5 Ways to Make a 5th Grader Hate Learning
Updated: May 2
What do 10-year olds need to thrive in school? To begin with, they need the adults in their lives to recognize that they're not little kids (anymore) or big kids (yet); they're somewhere in between, and that's okay.
Fifth grade is an odd year, let’s face it. The students are too old to be considered “elementary“ and too young to be in “middle school.” Fourth- and fifth-grade teachers seem to be the hardest to retain because it is so difficult to bridge this gap from elementary to middle. But, when you get a good fifth-grade teacher at your school, things are very good. So how do these teachers do it? What mistakes do they avoid? At Regina Coeli Academy, which is part of the Regina Academies network in the Philadelphia suburbs, we’ve been fortunate to have some fantastic fifth-grade teachers. The following list, compiled by faculty who thrive in fifth-grade, includes five surefire ways to make a fifth-grader hate learning, along with five things fabulous fifth-grade teachers do instead.
1. Treat Them Like Overgrown Elementary Students
10-year-olds are too old for cute elementary crafts and doing everything in tandem. They crave independence and space for creativity but aren’t necessarily ready to regulate it themselves. Conformity may stifle them, but giving them complete independence is more than they can handle, and may result in a chaotic classroom.
Instead: Create structures within which they can become independent. Let students keep track of their assignments on their own, but dedicate a place in your classroom for the list of assignments to be displayed and a time in each class for it to be recorded properly. This provides a safety net for them to fall back on (being able to refer to the display as needed), but keeps the responsibility of suffering the consequences if they don’t utilize the system. Teach them how to take notes, first by spoon-feeding them (writing everything on the board for them to copy or start with fill-in-the-blank notes), and then gradually wean them off.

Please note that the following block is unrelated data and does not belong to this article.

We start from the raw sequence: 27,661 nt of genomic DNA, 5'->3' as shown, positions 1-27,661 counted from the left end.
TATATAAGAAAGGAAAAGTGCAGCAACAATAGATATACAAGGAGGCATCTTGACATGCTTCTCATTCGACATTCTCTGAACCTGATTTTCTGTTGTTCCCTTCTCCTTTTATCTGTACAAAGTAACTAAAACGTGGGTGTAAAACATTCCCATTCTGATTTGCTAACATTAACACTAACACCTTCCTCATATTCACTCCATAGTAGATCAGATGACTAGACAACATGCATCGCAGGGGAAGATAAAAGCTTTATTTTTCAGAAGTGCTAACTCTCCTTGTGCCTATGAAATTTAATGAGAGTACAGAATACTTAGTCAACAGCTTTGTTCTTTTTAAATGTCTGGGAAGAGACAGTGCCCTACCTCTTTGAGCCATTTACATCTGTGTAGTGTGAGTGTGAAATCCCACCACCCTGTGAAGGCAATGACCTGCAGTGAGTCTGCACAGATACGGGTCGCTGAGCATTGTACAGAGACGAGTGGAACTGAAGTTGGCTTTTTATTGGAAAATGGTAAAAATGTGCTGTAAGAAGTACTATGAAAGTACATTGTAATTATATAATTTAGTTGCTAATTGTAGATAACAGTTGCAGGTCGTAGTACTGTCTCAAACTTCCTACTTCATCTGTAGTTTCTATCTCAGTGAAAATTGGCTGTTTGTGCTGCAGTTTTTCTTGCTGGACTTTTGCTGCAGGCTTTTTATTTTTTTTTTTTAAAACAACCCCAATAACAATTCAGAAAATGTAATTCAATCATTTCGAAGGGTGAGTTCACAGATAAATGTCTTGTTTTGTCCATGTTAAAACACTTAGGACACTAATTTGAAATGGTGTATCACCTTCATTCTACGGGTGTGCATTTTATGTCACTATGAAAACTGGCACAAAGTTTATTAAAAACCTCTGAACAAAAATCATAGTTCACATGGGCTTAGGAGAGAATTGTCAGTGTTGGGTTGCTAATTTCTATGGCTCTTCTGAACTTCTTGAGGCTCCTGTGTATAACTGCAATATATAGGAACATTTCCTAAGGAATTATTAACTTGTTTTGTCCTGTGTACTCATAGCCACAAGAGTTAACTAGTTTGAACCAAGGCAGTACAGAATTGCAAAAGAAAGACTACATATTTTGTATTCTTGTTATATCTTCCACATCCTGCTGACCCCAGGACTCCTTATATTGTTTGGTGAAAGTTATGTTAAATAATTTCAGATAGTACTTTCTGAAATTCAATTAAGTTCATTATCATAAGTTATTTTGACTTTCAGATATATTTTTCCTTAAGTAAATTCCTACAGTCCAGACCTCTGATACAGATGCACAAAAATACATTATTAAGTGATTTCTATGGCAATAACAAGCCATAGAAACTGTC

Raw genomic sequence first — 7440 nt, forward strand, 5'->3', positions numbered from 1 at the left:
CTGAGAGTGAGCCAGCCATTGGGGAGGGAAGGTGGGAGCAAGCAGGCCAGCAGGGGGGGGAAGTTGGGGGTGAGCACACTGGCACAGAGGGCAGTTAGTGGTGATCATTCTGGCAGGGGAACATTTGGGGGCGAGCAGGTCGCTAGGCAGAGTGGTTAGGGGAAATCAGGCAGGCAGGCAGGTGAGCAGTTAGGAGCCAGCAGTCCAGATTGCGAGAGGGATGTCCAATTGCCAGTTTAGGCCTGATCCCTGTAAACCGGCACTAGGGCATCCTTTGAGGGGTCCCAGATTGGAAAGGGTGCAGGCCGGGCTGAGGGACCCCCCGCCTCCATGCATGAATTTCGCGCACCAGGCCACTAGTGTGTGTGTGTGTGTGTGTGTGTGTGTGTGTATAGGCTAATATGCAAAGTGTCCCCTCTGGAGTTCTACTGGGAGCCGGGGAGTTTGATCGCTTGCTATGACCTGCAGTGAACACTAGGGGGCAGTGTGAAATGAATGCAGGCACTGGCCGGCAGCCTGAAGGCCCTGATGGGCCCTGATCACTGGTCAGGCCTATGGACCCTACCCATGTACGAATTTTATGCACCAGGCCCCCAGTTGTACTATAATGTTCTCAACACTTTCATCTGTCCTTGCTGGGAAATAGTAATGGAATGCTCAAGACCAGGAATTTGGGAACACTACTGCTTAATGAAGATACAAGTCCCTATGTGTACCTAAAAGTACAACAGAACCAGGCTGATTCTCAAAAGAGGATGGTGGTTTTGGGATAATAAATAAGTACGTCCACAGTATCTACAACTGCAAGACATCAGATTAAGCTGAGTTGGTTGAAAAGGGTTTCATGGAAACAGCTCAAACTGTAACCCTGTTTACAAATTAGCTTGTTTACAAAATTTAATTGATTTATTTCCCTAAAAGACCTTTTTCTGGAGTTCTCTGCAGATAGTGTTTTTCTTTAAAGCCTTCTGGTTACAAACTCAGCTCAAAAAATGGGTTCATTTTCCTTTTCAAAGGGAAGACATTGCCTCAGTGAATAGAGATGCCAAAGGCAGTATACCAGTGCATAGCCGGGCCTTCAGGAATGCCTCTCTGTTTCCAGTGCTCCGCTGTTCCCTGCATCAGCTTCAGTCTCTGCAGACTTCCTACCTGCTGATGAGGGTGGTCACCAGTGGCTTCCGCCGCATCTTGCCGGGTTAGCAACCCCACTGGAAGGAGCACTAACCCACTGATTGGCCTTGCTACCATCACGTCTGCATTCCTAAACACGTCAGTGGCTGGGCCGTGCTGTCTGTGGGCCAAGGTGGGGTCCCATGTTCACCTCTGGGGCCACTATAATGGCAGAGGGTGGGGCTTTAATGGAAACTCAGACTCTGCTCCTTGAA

At Regina Coeli Academy, entering fifth grade comes with a new sense of independence and responsibility. Fifth grade is when our students begin switching classrooms and teachers for different subjects. While this may be younger than most schools, we’ve found that this allows them to develop and practice important lifelong skills. Not to mention, the students are excited by the variety and responsibility that this change adds to their days. We also hold fifth-grade students responsible for finding out what lessons or assignments they missed while absent, and for making up their work. In the seventh and eighth grades, this tends to unfold with students copying notes and homework from a classmate, but in fifth grade, we still give them support systems. Most teachers have all the homework for the week listed on the chalkboards for students to refer to as needed. Similarly, when it comes to preparing for larger-scale projects or assignments, some faculty keep examples of well-done assignments from the past in a binder, for students to access at their convenience. These tools allow fifth-graders to practice a reasonable, age-appropriate amount of independence and self-regulation.
2. Treat Them Like Undergrown High Schoolers